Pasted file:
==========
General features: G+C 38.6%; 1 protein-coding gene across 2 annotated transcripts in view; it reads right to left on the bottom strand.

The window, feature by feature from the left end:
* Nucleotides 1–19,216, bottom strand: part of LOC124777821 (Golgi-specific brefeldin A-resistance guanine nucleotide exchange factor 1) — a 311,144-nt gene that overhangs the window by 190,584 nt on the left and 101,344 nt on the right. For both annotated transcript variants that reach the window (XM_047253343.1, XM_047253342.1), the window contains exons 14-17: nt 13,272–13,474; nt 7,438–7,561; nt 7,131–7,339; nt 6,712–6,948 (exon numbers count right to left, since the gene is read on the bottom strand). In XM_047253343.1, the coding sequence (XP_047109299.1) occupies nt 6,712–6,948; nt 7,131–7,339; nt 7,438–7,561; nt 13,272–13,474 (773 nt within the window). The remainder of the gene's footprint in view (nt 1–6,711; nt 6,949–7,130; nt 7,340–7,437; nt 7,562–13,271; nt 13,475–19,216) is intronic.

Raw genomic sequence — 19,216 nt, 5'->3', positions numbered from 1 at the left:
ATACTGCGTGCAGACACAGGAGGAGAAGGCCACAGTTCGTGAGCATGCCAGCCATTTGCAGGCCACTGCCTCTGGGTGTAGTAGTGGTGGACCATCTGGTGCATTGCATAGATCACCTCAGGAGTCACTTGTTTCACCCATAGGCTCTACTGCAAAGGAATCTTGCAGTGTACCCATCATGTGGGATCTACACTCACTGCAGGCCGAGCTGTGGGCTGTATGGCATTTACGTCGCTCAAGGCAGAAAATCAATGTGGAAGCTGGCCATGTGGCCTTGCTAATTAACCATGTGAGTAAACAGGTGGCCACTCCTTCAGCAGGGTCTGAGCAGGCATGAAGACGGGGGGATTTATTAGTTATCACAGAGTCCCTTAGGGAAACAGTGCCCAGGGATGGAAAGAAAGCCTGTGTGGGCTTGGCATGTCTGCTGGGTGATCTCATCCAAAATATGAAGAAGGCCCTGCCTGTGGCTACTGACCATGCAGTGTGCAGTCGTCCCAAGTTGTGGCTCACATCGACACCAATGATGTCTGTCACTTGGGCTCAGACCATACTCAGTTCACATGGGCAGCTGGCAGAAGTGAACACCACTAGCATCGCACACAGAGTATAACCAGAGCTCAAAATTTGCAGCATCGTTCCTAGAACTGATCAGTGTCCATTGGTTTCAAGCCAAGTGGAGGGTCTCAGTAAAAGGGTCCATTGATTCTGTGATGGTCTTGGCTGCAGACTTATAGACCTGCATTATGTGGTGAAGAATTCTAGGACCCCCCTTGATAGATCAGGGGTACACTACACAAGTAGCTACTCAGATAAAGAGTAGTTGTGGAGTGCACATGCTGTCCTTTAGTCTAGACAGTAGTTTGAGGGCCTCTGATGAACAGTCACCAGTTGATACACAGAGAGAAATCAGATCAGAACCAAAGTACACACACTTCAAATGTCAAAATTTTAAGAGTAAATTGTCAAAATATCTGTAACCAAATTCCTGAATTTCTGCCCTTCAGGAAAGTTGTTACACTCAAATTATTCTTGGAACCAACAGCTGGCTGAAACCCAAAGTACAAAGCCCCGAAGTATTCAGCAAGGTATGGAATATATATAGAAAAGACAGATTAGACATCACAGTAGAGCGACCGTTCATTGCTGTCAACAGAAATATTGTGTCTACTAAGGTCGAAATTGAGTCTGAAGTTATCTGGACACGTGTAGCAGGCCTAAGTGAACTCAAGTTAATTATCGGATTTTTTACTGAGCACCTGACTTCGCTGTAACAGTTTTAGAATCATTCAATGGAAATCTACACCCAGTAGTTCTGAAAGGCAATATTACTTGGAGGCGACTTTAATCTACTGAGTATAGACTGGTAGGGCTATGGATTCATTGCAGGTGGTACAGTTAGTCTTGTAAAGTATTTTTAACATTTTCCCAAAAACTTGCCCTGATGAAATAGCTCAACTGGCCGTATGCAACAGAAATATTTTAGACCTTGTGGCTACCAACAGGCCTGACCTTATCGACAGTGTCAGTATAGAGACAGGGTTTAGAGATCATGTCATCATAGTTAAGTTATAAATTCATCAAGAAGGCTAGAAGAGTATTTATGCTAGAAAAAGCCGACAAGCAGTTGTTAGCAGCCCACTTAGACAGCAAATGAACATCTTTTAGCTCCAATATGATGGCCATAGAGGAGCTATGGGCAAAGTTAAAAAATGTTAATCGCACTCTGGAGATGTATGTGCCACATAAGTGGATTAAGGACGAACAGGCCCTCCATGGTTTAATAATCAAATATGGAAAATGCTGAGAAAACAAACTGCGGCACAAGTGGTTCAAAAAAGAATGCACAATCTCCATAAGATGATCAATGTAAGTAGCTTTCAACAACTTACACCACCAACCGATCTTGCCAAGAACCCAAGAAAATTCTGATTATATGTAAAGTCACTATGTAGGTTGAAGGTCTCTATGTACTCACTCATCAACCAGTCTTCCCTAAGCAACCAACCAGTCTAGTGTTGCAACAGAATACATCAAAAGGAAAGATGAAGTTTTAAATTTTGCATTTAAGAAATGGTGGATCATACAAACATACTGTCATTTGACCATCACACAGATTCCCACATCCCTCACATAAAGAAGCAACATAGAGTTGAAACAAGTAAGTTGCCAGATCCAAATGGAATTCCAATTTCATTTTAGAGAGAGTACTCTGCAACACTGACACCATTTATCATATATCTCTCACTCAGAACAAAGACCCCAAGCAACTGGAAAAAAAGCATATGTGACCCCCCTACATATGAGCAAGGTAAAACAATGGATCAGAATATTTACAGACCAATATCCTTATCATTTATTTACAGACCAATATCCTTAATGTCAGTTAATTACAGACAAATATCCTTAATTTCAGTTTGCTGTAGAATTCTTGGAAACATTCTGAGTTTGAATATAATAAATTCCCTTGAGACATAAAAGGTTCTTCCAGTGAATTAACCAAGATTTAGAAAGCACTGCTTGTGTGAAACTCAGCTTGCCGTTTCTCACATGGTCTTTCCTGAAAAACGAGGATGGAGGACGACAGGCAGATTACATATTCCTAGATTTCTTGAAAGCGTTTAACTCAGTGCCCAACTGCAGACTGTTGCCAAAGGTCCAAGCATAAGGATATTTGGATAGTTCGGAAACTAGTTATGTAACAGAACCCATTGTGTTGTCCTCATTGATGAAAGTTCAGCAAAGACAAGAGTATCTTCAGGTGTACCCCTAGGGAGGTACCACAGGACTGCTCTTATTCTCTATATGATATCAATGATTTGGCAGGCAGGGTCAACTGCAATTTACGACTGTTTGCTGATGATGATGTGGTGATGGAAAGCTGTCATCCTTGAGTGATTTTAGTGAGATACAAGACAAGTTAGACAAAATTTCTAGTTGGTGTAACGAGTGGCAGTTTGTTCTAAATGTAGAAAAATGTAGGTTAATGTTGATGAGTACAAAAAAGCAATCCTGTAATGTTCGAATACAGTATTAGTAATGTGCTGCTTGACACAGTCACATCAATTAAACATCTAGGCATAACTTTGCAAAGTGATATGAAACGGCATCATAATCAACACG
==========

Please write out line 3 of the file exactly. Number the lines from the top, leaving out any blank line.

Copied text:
* Nucleotides 1–19,216, bottom strand: part of LOC124777821 (Golgi-specific brefeldin A-resistance guanine nucleotide exchange factor 1) — a 311,144-nt gene that overhangs the window by 190,584 nt on the left and 101,344 nt on the right. For both annotated transcript variants that reach the window (XM_047253343.1, XM_047253342.1), the window contains exons 14-17: nt 13,272–13,474; nt 7,438–7,561; nt 7,131–7,339; nt 6,712–6,948 (exon numbers count right to left, since the gene is read on the bottom strand). In XM_047253343.1, the coding sequence (XP_047109299.1) occupies nt 6,712–6,948; nt 7,131–7,339; nt 7,438–7,561; nt 13,272–13,474 (773 nt within the window). The remainder of the gene's footprint in view (nt 1–6,711; nt 6,949–7,130; nt 7,340–7,437; nt 7,562–13,271; nt 13,475–19,216) is intronic.